I am from the far place of shadows and quiet desperation, hiding inside layers of old wordstacks that litter these grey and thistled fields.
The wind, an eerie falsetto, wails in accents lost to all but the half-living, calling me out into the thick and sorry night. But I don’t mind darkness any more — what use is light if I cannot see his smile?
Savage storms blend into my grief with ease, leaving no trace, yet oceans rise from a single tear on the swell of all those tomorrows, gaping voids, chasms of fear, with only the writing of me to show me I am real.
The sun is gone and what once was precious is now dust. From this dust I spin stanzas that ache with the burdens of the lost, and tie grief-laden raindrops into knots that lie here beside me, piled up.
Over the poem comes the sound of a drum, yet the beat means nothing, nothing at all, mere counterpoint to the creak of a worn soul buckling before the final snap. Never, never was a life so long and so damned.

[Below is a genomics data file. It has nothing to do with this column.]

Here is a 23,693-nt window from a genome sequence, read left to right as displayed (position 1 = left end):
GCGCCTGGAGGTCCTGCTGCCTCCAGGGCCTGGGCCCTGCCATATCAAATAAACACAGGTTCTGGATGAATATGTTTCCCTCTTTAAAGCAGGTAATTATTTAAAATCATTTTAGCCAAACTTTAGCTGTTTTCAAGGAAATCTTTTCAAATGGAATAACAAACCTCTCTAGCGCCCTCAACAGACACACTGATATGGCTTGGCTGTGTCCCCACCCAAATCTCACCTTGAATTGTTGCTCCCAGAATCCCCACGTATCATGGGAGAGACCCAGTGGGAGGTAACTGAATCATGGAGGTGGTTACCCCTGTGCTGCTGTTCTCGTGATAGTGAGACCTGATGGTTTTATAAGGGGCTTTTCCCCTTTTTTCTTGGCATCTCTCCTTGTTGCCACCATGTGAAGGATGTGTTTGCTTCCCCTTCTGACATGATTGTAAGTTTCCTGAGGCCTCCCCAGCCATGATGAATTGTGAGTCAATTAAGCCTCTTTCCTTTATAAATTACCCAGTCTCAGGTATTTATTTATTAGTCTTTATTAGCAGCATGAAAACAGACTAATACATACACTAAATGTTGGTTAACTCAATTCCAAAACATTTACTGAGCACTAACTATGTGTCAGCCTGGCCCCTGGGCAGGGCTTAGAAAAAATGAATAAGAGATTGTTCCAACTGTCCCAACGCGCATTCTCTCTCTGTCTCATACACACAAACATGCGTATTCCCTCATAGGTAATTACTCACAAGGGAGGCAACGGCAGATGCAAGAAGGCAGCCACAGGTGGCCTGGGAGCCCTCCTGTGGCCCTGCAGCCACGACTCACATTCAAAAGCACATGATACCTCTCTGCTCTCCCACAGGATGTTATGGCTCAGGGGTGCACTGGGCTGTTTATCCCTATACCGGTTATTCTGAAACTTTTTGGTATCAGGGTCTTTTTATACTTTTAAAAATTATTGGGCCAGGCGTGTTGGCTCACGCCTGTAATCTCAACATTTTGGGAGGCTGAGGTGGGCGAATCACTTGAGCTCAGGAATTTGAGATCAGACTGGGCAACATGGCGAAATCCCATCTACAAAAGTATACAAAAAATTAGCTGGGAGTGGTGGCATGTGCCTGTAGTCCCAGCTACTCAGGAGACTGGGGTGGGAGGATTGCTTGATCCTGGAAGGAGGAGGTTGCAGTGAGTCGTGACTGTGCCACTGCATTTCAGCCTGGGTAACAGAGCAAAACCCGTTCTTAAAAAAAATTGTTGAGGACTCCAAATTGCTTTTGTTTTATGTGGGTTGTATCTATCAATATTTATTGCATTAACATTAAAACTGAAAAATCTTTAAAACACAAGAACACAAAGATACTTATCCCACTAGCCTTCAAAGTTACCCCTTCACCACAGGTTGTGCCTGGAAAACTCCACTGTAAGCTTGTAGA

I run and my foosteps are light, but the very fall of them makes the grass bleed and the flowers shrivel to skeletal stumps. Round and round the wordstacks I go, charting the course of a life once lived, now lost.
I am from the far place of shadows and quiet desperation, no escape, no redemption, so I crawl back to hide within the confines of this poem. Where else is there to go?